Why British business needs more social mobility [New research]
17 November 2016 -
Jobs, career opportunities and education are at the heart of the worsening social mobility problem, according to the Government’s latest State of the Nation report
Despite advancements in technology, the introduction of a number of educational initiatives and an influx of university and apprenticeship opportunities for people of all backgrounds over past two decades, the Social Mobility Commission’s State of the Nation 2016 report found that many British people believe that having the right social background and/or family connections in business and education are key to succeeding in the UK.
In its survey, some 45% of respondents thought those from poorer backgrounds had less opportunity to earn high wages than their peers. Meanwhile, 55% of adults thought children from privileged backgrounds were more likely to get a place at university than those from less wealthy homes.
The Social Mobility Commission, which is an independent statutory body which examines what is happening to social mobility in the UK, reports that top professions have become increasingly less representative of society than selective universities.
The organisation warns that Britain remains “a deeply elitist nation where the chance of getting a well-paid job in a top profession is still strongly correlated with social background”.
With the poorest individuals finding it hardest to progress, people born in the 1980s becoming the first post-war cohort not to start their working years with higher incomes than their immediate predecessors and millions of workers - particularly women - being trapped in low pay, the social mobility issues threaten to harm the economy and businesses.
If the current trends continues, with only one in eight children from low-income backgrounds likely to become a high-income earner as an adult, the study predicts nine million low-skilled people could be chasing four million jobs, with a shortage of three million workers to fill 15 million high-skilled jobs by 2022.
Commission chair and former Labour minister Alan Milburn said: “Britain has a deep social mobility problem and the growing sense that we have become an 'us and them' society - where a few unfairly hoard power and wealth - is deeply corrosive of our cohesion as a nation.
"It is no surprise that populism of right and of left is on the march when a growing number of people feel like they are losing out unfairly. That is why addressing social mobility should be the holy grail of public policy and the cause which unites government, business and communities to action."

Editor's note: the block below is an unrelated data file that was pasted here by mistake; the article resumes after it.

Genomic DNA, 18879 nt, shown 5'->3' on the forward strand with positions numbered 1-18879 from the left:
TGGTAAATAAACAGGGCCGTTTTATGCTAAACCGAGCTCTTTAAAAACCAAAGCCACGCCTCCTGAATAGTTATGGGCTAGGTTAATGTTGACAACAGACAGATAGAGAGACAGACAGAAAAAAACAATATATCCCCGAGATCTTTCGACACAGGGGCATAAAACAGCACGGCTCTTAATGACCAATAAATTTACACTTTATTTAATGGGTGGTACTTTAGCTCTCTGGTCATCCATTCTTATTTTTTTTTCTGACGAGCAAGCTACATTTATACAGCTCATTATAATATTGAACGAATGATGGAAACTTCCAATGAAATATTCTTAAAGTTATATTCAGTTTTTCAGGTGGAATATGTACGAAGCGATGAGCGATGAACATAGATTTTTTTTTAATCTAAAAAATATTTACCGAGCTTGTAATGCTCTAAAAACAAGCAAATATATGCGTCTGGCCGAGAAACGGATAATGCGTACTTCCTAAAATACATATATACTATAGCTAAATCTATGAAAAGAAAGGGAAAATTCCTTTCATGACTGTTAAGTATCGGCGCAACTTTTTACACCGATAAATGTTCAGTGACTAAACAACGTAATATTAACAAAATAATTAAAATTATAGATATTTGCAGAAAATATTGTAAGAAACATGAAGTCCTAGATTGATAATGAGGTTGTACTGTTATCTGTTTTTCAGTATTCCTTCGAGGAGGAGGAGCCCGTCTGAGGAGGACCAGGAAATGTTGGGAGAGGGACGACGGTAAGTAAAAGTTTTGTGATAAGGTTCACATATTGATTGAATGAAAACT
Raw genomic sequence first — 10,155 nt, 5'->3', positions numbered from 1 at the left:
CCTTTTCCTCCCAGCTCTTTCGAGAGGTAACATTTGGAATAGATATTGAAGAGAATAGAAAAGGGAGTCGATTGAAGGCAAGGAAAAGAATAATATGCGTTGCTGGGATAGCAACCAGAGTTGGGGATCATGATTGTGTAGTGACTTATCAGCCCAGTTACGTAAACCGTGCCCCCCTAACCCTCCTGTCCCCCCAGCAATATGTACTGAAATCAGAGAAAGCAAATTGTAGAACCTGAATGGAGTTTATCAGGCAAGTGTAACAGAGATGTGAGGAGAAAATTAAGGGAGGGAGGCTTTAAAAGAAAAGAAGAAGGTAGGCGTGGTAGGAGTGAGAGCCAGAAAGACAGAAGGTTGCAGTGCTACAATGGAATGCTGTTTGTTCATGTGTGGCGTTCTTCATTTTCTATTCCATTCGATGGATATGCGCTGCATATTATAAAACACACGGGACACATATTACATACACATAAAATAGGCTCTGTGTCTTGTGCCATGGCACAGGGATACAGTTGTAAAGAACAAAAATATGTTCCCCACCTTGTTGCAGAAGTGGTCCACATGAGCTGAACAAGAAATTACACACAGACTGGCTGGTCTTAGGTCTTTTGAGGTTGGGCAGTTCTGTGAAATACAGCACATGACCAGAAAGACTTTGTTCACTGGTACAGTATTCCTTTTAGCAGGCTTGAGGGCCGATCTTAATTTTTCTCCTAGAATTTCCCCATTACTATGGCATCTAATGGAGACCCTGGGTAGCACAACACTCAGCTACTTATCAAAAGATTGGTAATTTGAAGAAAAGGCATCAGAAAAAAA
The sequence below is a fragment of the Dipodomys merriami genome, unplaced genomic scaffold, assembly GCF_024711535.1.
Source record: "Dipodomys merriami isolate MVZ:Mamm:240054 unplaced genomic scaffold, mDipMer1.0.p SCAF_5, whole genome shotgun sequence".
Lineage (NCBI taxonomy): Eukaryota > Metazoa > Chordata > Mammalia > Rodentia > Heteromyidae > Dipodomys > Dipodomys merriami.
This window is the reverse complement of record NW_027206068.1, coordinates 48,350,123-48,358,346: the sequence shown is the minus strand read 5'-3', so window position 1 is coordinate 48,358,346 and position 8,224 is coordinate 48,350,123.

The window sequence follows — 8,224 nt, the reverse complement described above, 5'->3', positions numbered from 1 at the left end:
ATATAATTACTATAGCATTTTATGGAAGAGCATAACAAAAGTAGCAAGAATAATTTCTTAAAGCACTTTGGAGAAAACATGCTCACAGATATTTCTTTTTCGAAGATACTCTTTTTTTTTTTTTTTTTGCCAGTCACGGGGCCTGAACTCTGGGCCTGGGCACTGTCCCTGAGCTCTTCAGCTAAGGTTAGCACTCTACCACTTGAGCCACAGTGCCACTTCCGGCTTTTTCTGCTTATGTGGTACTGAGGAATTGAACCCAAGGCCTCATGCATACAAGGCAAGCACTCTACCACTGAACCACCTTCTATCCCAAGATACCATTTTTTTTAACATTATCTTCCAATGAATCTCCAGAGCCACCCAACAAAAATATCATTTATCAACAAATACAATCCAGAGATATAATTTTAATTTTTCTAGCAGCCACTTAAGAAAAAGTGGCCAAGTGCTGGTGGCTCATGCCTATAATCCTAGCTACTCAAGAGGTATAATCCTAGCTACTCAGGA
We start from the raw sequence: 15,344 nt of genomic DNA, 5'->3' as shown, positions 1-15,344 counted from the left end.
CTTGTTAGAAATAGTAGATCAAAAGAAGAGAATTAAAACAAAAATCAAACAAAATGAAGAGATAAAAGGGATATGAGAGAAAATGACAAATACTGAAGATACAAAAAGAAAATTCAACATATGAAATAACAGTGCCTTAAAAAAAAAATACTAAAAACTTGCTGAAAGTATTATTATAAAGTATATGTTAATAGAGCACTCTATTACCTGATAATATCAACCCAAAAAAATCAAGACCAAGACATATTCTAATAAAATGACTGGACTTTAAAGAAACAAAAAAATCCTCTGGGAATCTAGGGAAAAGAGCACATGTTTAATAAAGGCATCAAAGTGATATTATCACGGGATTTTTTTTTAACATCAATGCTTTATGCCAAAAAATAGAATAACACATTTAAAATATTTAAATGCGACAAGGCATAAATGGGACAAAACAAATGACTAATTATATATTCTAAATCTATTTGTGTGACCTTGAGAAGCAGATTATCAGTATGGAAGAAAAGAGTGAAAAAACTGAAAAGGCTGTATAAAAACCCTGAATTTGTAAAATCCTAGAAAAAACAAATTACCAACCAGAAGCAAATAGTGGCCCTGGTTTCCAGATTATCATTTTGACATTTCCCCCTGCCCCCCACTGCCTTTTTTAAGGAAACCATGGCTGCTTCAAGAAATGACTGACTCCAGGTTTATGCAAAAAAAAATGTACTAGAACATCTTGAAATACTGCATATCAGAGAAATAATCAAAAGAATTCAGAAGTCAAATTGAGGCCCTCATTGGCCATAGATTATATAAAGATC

Calling for new thinking and new approaches to deal with these deep structural problems that face the UK’s young people, the commission has proposed a number of structural changes over the next ten years to the education and employment system to develop greater opportunities for those from low income families.
Poor careers advice and work experience mean that even with the same GCSE results, one-third more poorer children drop out of post-16 education than their better-off classmates.
Therefore, the commission recommended that all independent schools and universities provide high-quality careers advice, support with university applications and to share their business networks with state schools.
Moreover, the idea of repurposing the National Citizen Service was suggested, to deliver an opportunity fund so that all children between the ages of 14 and 18 can have a quality work experience or extracurricular activity.
The survey’s authors therefore made two suggestions.
Firstly, the Government should encourage sixth-form provision in areas where it is lacking and give schools a central role in supporting FE colleges to deliver the Skills Plan, focused on filling skills gaps.
Secondly, the body advised that the Institute of Apprenticeships should impose robust quality criteria for apprenticeships and not allow schemes that do not meet these criteria to be called apprenticeships.
Other recommendations to boosting social mobility include: encouraging large UK employers to develop strategies to provide their low-skilled workforces with opportunities for career progression, moving people from low pay to living pay through a Second Chance Career Fund to help older workers retrain, and banning unpaid internships.
In September 2016, the Chartered Management Institute and EY Foundation published its Age of Uncertainty report into young people's experiences of and attitudes to work.
The report, based on a survey of 1,510 16-to-21-year-olds in the UK conducted by Populus, finds that a lack of connections, a steady decline in school-secured work experience, low self-confidence and an apparent lack of visibility of local employers, all have the potential to impact on young people’s working prospects in the UK.
Petra Wilton, CMI's director of strategy, said: "As today's 'State of the Nation' report shows, young people’s entry into elite professions is still most likely determined by their social background. CMI's recent research with the EY Foundation showed how 63% of young people aspire to leadership roles, but they have limited access to the world of work, with only their parents and teachers influencing their career choices.
“Our report called for a school-to-work agenda backed by employers, to help ensure that all young people can reach their aspirations. By working far more closely with employers, schools can showcase new routes into work such as degree apprenticeships. They can also offer young people earlier opportunities to develop practical team leading and management skills that improve confidence and employability for all."
Find out more about CMI’s Age of Uncertainty report
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